Please Read this and Pass It On

Sharon April 18th, 2008


I think Greenpa may actually have come up with a viable way to make political change on the food crisis.  This is important. 


4 Responses to “Please Read this and Pass It On”

  1. Brian M. says:

    Sharon what do you think would happen if agricultural speculation
    were successfully outlawed? How would it effect agribusiness
    and small farmers?

  2. Sharon says:

    Regulation of agricultural speculation would certainly reduce
    volatility to a degree - regulating hedge fund speculation in
    agriculture certainly would prevent things like the 4% overnight
    rise in rice prices that happened yesterday.

    I realize Greenpa’s piece is a rant, and it isn’t a proposal for nuanced
    regulation. That said, I think there’s a real place for rants, and for
    getting people discussing what limitations are possible on speculative
    commodities markets in the face of a real crisis.

    In fact, we have a long history of regulating speculation in needed
    resources during a commodity - during WWII, for example futures
    prices where very strictly regulated, and food price constraints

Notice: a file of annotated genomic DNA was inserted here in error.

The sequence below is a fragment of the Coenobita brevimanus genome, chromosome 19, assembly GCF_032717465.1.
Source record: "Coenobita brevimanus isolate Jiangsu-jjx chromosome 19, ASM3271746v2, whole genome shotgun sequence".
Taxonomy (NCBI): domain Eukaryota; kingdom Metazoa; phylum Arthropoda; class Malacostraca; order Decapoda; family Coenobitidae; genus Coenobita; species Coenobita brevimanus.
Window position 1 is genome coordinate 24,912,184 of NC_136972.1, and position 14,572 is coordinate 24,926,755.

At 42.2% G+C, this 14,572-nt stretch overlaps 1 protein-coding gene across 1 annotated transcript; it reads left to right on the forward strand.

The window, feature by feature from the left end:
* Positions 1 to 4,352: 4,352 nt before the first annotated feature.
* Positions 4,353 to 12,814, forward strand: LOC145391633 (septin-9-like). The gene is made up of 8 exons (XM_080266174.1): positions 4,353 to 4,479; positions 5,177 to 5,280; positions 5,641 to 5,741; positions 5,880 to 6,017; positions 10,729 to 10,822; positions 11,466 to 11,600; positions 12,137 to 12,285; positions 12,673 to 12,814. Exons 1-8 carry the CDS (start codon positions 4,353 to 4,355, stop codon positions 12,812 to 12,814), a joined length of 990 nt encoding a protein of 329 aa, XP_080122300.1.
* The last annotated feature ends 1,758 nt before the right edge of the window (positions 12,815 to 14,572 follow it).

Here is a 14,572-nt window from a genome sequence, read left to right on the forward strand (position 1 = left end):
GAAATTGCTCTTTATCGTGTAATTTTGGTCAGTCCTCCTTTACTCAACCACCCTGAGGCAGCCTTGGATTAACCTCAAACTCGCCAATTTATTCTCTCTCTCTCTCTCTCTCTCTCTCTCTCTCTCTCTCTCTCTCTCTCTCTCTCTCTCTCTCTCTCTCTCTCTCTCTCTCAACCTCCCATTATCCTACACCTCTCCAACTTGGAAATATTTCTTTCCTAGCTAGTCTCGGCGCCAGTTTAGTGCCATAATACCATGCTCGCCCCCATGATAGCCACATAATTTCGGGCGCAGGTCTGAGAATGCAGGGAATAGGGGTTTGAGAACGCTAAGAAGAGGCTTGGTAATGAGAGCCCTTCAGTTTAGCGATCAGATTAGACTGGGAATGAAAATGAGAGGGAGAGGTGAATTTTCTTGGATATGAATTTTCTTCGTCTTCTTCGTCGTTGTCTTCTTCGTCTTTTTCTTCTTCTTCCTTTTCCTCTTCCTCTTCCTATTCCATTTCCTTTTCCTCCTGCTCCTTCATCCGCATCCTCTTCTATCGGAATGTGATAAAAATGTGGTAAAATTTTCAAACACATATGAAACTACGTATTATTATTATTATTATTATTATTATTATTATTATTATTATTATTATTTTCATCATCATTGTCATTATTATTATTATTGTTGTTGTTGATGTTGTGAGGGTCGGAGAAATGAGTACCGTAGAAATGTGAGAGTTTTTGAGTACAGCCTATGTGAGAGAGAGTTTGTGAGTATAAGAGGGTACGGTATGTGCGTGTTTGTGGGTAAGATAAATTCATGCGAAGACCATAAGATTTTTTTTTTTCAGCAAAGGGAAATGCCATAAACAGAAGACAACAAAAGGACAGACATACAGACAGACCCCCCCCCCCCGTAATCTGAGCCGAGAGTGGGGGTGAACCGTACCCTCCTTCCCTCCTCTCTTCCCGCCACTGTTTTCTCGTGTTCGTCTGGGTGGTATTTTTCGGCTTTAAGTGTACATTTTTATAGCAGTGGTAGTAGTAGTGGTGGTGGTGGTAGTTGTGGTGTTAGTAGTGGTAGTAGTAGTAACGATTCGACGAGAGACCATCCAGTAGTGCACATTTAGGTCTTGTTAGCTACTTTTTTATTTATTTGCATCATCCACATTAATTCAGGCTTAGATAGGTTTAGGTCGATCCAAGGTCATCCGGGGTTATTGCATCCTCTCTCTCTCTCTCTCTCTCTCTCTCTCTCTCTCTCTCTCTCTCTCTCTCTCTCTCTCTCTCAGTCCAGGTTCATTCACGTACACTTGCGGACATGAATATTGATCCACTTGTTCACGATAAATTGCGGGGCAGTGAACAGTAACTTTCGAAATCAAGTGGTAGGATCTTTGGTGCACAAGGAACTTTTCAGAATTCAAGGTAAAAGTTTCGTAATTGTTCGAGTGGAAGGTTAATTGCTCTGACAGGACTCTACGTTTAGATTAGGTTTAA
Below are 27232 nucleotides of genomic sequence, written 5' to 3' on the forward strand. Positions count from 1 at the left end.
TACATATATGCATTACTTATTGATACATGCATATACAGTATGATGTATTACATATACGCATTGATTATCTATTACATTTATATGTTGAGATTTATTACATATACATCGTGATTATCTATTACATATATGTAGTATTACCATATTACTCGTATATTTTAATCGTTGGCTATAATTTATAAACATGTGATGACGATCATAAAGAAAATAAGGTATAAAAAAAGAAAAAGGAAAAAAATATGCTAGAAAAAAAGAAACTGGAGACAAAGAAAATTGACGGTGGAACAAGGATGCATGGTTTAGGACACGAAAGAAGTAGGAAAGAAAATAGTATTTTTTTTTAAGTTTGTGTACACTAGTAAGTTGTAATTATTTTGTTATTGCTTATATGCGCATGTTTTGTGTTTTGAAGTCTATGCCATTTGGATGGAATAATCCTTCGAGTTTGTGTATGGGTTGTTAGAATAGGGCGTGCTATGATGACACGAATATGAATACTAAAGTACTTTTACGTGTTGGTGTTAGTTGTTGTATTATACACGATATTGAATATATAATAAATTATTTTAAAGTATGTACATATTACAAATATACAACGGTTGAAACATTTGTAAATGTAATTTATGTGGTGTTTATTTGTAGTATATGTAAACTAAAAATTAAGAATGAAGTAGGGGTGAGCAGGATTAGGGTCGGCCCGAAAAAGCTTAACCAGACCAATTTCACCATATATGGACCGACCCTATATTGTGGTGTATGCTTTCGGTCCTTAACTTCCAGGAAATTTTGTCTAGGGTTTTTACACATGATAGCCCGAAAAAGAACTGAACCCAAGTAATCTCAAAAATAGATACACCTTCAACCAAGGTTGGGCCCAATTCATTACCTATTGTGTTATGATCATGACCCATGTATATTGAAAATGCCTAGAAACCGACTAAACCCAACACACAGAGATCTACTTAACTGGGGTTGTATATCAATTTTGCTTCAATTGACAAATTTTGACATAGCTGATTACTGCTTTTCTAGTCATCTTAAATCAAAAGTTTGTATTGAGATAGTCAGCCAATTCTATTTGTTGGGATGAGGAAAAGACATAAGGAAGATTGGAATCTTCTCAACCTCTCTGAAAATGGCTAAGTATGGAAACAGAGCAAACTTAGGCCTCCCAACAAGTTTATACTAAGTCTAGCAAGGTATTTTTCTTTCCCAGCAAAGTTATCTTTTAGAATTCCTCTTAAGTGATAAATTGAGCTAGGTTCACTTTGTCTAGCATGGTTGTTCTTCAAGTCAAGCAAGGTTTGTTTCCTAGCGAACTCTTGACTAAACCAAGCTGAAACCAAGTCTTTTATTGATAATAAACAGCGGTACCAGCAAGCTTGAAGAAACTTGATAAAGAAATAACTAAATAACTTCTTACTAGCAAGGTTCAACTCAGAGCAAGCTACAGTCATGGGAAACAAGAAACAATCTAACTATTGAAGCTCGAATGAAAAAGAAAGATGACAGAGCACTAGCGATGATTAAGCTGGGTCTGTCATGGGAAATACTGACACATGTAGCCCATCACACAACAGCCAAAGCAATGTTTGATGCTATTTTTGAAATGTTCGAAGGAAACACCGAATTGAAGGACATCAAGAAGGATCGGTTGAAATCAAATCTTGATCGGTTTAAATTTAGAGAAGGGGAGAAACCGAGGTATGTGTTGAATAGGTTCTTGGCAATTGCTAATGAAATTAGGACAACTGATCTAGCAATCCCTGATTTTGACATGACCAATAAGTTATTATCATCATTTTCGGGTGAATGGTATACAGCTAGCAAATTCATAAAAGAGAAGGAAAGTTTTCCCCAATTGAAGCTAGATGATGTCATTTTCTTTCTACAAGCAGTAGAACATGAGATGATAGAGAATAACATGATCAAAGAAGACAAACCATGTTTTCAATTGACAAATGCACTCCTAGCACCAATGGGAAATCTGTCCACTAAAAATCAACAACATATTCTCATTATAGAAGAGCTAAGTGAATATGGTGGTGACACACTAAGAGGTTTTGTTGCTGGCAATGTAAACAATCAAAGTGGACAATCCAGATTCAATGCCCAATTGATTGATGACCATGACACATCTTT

I can discuss this at more length when I get back!


  3. Greenpa says:

    Wow. Thanks Sharon. I’m fully aware of what it means when YOU say “this may be viable.”

    It’s working- 1200 people saw that post in the last 24 hrs; I’m going to let it run another day without adding anything, to avoid confusion.

    Brian- outlawing speculation does NOT mean you’d have to close the futures markets. It would just mean limiting the markets to people who are actually involved in the crop- no hedge funds. Etc. Easy? heck no.

  4. Lawrence Landherr says:

    Excellent idea that gets at the heart of the problem. Corn prices are not at all time highs because of a shortage of corn. It’s speculators that have driven up the price. Ethanol plants get harangued for “taking” all the corn. Most people don’t realize that the corn used in ethanol production produces massive amounts of distillers dried grains that local livestock producers near the ethanol plants utilize to feed their livestock. The high prices are generated in the market trading pits. Kind of like the price of silver a couple decades ago when the Hunt Bros tried to corner the market on silver.

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